Russian Delights – 29th October 2017

For the Russian Delights concert on 29th October 2017, the NRSO warmly welcomes guest conductor, Neil Flottmann.  We asked him some tricky questions in Q & A with Mr Neil Flottmann.

Q: How did you happen to take up music as a profession?

A: I was inspired by a number of music teachers, but two in particular: My teacher in junior high school was Clive Pascoe and my teacher in senior high was Brian Stacey. Both were inspirational conductors who showed me what you could achieve working with others to make music.

Q: What/who inspired you to go from the security of a flute position with the QSO to the challenging position of Conductor?

A: Orchestral playing was and still is a great love of mine, but it began as a means to an end. I recall asking one of my conducting mentors, Peter Seymour – director of the Sydney Philharmonic Choirs in the 1970s – ,  what I should do to further my aspirations and he replied “get experience in an orchestra”. From that point I set my sights on getting job in an orchestra. The opportunity to pursue my dream came along in the form of the inaugural Willem van Otterloo Conducting Scholarship in 1985, but of course that meant having to leave the security of the orchestra. The QSO generously offered to keep my position for me for the duration of the scholarship, but I decided to back myself and cast my future on the winds of fortune.

Q: Do you play any other instruments?

A: I learned piano before I began flute and piano was my principal instrument until university. I also learned the tuba briefly as a young child and I can still remember how to play a C scale on valve brass instrument. Please don’t ask me to play it now……..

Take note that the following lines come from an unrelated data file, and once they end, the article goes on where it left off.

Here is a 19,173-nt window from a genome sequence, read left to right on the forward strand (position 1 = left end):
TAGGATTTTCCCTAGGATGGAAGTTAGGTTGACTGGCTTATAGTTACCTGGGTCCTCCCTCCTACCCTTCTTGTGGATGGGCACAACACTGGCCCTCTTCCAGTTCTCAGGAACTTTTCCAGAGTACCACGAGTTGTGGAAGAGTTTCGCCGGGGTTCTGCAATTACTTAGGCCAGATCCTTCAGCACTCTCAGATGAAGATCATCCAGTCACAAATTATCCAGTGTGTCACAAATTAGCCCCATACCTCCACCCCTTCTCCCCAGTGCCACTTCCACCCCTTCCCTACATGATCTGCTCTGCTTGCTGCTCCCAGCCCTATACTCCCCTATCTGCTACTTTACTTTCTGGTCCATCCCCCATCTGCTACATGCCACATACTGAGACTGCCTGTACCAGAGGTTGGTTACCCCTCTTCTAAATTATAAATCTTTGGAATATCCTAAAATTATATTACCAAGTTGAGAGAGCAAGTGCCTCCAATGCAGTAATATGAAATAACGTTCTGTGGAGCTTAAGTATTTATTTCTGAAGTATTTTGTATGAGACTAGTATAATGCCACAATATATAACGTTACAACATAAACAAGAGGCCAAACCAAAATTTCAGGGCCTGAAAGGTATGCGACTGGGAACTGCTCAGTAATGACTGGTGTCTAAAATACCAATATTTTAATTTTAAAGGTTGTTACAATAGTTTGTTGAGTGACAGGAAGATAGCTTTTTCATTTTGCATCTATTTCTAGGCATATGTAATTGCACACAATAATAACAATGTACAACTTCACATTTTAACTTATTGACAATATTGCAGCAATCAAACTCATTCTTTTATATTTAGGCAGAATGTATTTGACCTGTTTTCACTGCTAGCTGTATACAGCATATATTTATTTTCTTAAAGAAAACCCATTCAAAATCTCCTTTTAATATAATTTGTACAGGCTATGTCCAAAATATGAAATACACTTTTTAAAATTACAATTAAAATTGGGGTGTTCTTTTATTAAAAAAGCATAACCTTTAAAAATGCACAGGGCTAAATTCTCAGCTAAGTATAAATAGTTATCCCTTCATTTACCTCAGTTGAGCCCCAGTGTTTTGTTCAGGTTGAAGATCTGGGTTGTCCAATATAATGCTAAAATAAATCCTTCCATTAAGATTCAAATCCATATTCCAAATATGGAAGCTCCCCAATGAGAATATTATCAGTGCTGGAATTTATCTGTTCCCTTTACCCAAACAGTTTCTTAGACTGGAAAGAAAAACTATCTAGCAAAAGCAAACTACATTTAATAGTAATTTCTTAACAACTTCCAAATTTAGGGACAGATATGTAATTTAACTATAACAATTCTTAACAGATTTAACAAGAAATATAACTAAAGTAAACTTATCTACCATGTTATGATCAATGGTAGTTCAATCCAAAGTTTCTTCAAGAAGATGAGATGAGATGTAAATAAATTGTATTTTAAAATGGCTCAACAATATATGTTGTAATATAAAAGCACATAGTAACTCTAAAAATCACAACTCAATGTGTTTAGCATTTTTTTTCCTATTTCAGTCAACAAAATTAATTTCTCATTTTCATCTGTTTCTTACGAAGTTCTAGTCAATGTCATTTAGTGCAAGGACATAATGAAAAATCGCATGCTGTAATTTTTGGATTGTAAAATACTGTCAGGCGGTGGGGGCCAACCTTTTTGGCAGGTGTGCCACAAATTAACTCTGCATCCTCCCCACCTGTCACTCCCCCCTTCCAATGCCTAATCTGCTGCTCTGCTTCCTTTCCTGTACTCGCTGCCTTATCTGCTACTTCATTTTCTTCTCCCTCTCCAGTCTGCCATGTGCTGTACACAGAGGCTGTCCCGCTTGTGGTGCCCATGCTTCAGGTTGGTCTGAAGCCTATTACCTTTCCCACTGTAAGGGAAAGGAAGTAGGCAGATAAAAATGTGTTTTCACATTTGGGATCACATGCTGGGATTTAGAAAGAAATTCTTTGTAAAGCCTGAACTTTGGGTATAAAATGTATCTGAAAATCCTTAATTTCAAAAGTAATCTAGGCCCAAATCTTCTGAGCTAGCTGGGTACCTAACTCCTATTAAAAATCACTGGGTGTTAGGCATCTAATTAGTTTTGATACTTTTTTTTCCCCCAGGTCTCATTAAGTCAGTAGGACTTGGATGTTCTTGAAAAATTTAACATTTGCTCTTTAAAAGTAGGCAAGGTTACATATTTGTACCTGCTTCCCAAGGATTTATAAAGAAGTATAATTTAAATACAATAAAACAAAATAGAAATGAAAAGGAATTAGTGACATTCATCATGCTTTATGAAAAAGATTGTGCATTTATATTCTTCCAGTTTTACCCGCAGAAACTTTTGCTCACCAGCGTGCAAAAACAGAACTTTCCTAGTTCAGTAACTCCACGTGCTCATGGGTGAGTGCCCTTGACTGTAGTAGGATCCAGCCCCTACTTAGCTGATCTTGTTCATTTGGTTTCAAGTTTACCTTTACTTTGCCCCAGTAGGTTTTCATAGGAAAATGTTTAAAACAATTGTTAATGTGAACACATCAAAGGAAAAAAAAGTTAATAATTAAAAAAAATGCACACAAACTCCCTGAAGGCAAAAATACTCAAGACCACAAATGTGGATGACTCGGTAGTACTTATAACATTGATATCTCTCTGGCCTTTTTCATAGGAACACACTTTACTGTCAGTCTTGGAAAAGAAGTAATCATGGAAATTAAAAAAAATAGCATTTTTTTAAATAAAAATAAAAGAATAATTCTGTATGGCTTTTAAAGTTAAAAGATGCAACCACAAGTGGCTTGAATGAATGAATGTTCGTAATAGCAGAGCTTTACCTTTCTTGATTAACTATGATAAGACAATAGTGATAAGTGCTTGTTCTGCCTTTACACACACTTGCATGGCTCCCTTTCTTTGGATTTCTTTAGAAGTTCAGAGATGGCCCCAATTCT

Q: What do you do full-time outside of music and how difficult is it to juggle your conducting engagements with this?

A: My “day job” is Director of Creative Arts and Extra-Curricular Programs at West Moreton Anglican College, a large independent day school near Ipswich. The job is simultaneously very demanding and equally rewarding and I am blessed to have a very supportive and understanding boss. The demands of the role do mean that I have to be very selective with regard to the  freelance conducting I undertake. That affords me the luxury of only taking on gigs that I really want to do for artistic reasons or to give something back to the community.

Q: Have you got any time for hobbies outside of all of this?

A: I enjoy recreational road cycling when I get the opportunity and I love spending time with my family – two grown up daughters and twin 15 year old boys. My wife is a musician as well, so we share a love of music but our time together is limited and therefore very precious.

Q: Name one of your favourite orchestral pieces and why it’s your favourite.

A: This is always the most difficult question as there is so much fantastic music in the orchestral repertoire. It tends to change according to what I am working on at the time. However, one enduring favourite is the seventh symphony of Antonin Dvořák. I conducted the work for the QLD Conservatorium Orchestra back in the late 1980s. It has an irrepressible rhythmic energy which, combined with Dvořák’s wonderful gift for melody, keeps me yearning for another opportunity to conduct it.

Q: Your most memorable performance?

A: Without doubt the season that I conducted in Newcastle in 1989 (or was it 1990) of Verdi’s La Traviata. I was Chorus Master at The Australian Opera at the time and I took over the production of  La Traviata  relatively late in the rehearsal season from another conductor who was taken gravely ill. The principals were all Australian Opera artists, including Amanda Thane, Anson Austin and Geoffrey Chard. The high-pressure circumstances dictated that the entire cast and orchestra were very attentive to the musical direction I brought to the work and I was able to shape the music like never before or since. The performances were just magical, and a significant critical success, and I treasure their memory.